Sit. Stay.

Chairs are like the stray dogs of the Mashburns’ world, always following somebody home. A Mashburn can never resist letting them in the door. And once they’re in, they’re staying.

No matter how mangy. No matter how unsteady or lame. Sometimes they can even be a bit menacing.

True story: Once, when Mary’s parents were visiting our Baltimore home, we were discussing possible spots to hang a piece of art that had been “won” at an auction, “Heart Attack” — a chair whose seat is made of thumbtacks. (!) Its back is window screening patterned in the shape of a heart, including wire mesh “fringe.” Shop Boy thought about the available wall space a moment, and said, “Well, if this were my house …”

Then I caught myself, but not before Mary’s mom and dad started guffawing. Once they’d caught their breath, they suggested to an unamused Mary that maybe Shop Boy needed a spot in the house that was “all his.” This, by the way, was how we ended up with a third-floor office that drew this response from a friend’s 9-year-old: “Wow! How old is your little boy?”

Ahem.

See, a lack of “usability” is not a deal-breaker for Mary and her people. So, we got chairs.

Like the rickety folding wooden job that we use for prospective clients at the Typecast Press printshop. (We haven’t lost anybody that way … yet.)

So when Lou Marzullo — a longtime Baltimore-area printer and letterpress guy — showed up one day with what sort of resembled a chair in the back of his truck, Shop Boy just rolled his eyes.

To me, the thing looked like an old high school chair seat stuck atop erector set legs, with a steel back that was full of holes, as though some trick shooter had sprayed it in a show of skill. Oh, and one corner of the back had been bent forward a bit somehow, so it poked the sitter just below the shoulder blade. The end of the steel legs had been hammered under as “feet.” Ugly as sin. But at least it was apparently sturdy.

Shop Boy suggested that, once Lou left, we should take the chair outside and shoot it one last time.

“No, Shop Boy. This is a very famous and historic chair,” Mary explained, so excited about her new pet. “It’s a linotype chair! It’s the first ergonomic chair, designed so the user could tip the seat forward or backward for comfort and raise or lower it as well. And the legs were specially designed so the chair could push away from the machine if the hot lead spurted.”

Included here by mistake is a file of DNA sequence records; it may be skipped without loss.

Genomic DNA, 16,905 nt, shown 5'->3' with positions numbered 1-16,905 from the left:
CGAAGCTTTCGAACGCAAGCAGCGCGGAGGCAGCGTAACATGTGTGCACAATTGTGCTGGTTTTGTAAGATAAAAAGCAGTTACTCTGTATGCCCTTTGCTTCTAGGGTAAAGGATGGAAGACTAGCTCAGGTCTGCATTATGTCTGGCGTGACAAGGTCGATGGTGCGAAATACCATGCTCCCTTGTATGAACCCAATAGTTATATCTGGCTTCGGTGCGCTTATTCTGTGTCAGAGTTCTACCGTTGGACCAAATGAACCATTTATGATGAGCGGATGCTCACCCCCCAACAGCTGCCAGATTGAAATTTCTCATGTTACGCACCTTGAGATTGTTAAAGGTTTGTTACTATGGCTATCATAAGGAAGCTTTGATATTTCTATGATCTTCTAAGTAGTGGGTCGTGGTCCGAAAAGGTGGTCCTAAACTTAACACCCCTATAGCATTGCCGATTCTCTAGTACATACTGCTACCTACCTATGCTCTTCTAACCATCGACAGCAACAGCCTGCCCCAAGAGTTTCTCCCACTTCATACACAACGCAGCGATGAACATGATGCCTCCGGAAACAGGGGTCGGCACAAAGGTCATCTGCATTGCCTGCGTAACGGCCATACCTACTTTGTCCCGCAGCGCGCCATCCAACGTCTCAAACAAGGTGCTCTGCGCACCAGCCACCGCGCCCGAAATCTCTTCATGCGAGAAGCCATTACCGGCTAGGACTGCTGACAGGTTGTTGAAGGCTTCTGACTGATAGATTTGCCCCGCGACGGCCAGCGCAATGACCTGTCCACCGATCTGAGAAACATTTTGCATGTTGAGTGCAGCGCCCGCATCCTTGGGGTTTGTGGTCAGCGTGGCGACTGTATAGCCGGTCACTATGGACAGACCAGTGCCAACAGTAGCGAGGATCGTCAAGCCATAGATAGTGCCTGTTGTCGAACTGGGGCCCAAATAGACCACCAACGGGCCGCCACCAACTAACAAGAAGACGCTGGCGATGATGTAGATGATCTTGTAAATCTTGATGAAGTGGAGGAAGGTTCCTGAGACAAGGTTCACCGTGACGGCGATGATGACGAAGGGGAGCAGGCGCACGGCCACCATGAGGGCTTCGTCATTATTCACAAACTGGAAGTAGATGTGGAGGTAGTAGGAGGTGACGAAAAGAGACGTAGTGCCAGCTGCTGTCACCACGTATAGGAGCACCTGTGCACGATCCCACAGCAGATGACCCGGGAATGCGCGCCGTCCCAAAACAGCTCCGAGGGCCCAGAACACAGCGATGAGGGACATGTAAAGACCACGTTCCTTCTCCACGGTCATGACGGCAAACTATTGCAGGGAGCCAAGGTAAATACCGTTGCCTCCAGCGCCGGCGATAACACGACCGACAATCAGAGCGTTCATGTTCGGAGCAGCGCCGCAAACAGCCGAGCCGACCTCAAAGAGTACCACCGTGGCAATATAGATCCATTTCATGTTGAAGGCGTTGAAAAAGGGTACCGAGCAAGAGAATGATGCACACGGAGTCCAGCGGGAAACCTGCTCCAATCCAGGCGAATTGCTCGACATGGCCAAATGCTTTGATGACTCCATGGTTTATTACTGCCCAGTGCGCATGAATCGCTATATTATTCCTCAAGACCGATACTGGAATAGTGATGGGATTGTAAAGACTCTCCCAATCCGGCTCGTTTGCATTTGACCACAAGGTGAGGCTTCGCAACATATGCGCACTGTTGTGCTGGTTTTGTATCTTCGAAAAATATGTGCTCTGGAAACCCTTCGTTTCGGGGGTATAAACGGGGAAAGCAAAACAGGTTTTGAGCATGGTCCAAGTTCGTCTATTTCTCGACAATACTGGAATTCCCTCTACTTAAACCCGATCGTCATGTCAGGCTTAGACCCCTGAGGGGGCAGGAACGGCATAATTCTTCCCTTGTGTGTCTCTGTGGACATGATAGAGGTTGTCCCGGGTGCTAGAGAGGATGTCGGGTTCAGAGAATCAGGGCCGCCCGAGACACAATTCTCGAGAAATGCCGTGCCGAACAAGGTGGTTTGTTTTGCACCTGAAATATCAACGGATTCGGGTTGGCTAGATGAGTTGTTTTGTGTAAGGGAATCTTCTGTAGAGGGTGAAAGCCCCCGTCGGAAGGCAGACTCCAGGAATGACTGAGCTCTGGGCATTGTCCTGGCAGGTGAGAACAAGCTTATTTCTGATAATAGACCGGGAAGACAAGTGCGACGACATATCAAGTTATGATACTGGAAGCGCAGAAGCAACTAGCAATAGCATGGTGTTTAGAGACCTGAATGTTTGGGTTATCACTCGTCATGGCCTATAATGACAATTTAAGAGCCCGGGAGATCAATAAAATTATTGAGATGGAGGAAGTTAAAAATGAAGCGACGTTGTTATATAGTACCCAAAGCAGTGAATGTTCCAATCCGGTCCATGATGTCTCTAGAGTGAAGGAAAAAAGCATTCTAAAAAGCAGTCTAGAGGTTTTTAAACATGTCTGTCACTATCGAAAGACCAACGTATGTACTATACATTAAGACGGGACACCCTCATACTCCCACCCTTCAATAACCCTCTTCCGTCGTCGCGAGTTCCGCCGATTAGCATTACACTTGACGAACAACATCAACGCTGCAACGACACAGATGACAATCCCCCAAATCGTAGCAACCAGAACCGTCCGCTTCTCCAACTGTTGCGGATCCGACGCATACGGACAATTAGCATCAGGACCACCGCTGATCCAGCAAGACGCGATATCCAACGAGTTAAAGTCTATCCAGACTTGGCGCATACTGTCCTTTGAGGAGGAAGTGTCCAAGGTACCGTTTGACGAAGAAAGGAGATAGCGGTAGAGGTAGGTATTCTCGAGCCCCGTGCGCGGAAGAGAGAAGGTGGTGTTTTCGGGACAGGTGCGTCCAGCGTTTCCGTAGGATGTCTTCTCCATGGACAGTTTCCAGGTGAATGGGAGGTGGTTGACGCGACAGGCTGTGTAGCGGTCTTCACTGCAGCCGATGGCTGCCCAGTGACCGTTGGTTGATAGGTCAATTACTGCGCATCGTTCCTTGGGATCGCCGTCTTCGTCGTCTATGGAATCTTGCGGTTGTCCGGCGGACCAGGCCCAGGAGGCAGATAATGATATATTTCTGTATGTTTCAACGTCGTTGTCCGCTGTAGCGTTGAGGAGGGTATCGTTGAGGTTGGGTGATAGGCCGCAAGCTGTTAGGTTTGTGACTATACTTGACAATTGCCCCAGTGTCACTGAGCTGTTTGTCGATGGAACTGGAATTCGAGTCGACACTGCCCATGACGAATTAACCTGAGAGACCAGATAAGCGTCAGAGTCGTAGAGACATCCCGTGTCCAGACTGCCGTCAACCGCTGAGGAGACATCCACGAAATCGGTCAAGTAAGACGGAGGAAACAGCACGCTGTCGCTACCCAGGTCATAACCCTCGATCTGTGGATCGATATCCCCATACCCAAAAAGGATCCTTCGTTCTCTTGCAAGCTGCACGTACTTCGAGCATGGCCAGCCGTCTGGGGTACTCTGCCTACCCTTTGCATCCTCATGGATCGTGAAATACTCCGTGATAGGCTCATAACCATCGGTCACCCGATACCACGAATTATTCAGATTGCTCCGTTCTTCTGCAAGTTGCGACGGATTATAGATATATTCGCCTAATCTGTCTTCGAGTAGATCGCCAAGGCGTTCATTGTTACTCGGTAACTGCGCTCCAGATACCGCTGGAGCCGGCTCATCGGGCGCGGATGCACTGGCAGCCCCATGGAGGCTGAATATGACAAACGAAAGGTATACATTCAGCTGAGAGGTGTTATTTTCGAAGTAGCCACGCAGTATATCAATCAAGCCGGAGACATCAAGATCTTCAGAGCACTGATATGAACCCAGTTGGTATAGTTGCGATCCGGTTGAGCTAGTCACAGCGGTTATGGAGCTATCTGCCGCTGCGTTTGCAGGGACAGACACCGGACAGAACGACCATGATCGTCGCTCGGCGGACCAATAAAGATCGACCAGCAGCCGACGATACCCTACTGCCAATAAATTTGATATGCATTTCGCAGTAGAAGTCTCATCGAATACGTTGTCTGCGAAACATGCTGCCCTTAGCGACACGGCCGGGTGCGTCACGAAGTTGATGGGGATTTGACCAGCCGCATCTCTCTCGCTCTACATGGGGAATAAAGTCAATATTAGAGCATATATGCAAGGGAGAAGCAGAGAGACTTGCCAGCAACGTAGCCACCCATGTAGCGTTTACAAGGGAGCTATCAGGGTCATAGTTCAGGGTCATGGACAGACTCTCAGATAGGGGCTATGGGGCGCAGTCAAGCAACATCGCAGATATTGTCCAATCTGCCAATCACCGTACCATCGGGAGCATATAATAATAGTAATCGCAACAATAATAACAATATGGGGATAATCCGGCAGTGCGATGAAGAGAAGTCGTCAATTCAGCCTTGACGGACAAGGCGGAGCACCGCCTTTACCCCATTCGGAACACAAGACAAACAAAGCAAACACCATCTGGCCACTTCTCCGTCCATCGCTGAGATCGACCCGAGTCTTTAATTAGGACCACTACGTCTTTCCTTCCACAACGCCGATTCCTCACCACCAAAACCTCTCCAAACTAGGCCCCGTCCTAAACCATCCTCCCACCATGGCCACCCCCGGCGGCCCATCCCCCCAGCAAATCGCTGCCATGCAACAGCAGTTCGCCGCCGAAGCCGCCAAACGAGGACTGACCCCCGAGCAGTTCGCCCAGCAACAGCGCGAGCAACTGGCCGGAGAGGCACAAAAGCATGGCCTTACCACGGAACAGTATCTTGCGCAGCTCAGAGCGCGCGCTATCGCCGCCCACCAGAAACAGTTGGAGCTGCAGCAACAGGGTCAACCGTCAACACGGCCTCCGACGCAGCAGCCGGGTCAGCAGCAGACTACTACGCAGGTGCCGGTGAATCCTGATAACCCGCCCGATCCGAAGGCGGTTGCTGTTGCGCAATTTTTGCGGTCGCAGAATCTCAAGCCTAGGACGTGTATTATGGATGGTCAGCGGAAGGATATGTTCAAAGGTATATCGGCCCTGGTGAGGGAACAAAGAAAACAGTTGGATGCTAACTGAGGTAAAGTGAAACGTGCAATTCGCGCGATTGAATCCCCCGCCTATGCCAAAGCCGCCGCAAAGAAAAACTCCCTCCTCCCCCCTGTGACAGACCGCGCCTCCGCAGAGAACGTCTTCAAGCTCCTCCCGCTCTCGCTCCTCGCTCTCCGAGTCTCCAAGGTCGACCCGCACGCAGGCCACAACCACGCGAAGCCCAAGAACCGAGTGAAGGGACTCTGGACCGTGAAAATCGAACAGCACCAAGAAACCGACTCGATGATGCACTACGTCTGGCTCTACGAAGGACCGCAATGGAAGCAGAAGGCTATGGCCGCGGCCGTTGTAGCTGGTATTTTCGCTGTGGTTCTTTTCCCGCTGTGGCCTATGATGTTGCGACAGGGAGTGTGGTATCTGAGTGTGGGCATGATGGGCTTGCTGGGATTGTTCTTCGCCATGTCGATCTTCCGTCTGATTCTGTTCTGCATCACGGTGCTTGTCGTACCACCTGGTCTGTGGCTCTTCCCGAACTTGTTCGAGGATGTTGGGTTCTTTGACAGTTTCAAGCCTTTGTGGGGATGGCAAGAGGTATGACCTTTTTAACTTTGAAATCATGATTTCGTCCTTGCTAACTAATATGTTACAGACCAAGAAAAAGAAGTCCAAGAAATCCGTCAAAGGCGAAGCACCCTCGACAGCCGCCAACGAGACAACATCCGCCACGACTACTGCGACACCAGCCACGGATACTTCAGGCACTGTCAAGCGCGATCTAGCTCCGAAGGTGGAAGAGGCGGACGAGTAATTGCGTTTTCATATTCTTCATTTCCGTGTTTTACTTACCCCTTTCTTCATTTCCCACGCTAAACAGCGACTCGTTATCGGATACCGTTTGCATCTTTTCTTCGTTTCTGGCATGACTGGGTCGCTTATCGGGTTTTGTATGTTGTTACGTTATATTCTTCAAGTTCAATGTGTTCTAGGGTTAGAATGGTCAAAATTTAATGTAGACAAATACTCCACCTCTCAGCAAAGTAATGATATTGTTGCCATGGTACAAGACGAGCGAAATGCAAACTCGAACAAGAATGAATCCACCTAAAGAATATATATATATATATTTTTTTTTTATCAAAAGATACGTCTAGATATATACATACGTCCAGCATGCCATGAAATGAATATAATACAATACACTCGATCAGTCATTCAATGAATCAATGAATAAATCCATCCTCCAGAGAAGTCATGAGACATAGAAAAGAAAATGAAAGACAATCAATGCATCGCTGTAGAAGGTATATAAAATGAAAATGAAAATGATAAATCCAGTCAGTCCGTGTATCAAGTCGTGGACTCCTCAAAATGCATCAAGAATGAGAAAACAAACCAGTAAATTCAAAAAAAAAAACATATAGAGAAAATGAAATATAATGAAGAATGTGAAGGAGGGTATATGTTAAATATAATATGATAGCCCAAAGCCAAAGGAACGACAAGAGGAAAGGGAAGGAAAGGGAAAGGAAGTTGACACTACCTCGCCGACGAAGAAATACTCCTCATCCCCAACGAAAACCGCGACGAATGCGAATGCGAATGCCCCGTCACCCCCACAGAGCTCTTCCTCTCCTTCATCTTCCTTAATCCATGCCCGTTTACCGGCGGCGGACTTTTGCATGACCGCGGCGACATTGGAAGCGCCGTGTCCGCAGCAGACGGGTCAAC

“Specially designed … yeah, right,” Shop Boy said. “Some dude built it from scrap.”

“You’re wrong, Shop Boy. And I’ll prove it.” She walked over to the computer and called up a website that had an old catalog. There it was in all its, um, glory (bullet holes barely visible).

“Geez. People actually bought that? For, like, money?”

Anyway, I’m sure that on Tuesday night at the printshop — actually 1 a.m. Wednesday, ugh — the homely chair had to be getting the last laugh as Shop Boy, dog tired but with a press to clean, leaned back against the job-tray cabinet and nodded off … standing up.

***

Hey, speaking of dogs, something funny just struck me.

True story: When Shop Boy-to-be was 15, he was laid up by surgery for about three months. At about the same time, Mom adopted a puppy — a little beagle named … Kelsey. Guess I should have seen all this letterpress stuff coming. Or maybe I did, because I refused to call him anything but “Binky.”

“Don’t Call Me Binky”: My second Kelsey

Shop Boy won’t bore you with how the whole St. Angelo-pets thing worked out. We were no Mashburns. But know this: When you walked into our house and saw a chair, chances are good that you could actually sit in it.

Woof.

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